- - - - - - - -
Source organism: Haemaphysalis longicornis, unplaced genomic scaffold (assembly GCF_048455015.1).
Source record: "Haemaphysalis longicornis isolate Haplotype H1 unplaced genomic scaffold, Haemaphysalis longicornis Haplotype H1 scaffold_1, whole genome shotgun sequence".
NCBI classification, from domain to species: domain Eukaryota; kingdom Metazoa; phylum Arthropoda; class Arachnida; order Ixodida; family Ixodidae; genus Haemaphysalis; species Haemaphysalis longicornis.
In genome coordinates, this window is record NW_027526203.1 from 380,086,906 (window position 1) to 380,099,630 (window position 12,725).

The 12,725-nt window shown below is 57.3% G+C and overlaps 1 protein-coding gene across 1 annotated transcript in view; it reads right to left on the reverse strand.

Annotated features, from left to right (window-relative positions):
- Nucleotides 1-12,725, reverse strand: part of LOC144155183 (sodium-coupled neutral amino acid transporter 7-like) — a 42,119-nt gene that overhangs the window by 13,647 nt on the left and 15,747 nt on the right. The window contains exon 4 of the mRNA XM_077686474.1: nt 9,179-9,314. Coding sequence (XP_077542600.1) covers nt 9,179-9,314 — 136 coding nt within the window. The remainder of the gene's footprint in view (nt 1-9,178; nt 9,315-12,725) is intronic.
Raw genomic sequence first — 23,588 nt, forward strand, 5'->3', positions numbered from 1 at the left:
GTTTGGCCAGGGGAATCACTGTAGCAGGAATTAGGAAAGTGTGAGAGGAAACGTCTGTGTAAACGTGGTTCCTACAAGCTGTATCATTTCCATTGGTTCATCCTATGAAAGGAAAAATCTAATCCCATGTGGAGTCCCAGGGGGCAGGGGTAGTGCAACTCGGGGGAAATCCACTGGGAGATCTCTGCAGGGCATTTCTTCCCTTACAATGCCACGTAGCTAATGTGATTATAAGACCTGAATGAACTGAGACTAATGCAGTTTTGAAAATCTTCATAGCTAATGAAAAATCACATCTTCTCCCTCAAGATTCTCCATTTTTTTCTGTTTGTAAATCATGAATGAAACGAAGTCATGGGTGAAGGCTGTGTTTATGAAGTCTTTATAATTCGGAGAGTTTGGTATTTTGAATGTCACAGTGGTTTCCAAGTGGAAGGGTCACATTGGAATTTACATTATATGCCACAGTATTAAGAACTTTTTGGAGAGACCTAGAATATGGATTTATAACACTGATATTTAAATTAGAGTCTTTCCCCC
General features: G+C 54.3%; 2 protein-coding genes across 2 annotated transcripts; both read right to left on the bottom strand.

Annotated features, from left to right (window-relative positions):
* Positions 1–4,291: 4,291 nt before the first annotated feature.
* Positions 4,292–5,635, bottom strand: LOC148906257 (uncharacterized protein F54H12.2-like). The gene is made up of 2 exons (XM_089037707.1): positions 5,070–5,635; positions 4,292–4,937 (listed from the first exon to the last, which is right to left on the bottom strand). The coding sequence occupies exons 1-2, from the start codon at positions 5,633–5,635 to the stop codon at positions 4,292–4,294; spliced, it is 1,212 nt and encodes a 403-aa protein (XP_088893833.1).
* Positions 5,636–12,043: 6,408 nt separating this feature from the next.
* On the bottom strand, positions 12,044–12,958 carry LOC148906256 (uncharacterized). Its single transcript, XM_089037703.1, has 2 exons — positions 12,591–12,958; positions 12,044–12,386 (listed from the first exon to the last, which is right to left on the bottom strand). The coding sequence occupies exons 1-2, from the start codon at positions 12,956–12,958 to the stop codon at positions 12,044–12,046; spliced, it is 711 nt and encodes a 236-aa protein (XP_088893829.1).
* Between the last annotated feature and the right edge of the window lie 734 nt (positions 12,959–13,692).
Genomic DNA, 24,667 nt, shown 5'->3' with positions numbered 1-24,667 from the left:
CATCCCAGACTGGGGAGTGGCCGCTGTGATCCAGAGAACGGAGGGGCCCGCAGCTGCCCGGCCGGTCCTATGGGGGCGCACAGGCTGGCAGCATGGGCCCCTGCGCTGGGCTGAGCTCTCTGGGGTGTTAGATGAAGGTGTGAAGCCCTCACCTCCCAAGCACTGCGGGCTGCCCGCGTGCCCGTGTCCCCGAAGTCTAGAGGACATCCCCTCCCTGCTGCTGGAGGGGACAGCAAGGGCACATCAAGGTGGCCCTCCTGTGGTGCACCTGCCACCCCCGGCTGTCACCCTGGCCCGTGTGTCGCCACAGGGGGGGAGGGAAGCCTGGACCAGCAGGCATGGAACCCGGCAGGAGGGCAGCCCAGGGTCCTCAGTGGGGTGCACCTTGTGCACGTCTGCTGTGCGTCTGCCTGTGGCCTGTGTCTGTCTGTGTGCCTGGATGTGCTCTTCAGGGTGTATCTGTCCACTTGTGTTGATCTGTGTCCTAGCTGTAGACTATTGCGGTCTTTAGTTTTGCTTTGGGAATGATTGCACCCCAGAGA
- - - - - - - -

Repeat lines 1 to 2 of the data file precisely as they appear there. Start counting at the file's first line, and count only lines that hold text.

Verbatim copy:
Source organism: Haemaphysalis longicornis, unplaced genomic scaffold (assembly GCF_048455015.1).
Source record: "Haemaphysalis longicornis isolate Haplotype H1 unplaced genomic scaffold, Haemaphysalis longicornis Haplotype H1 scaffold_1, whole genome shotgun sequence".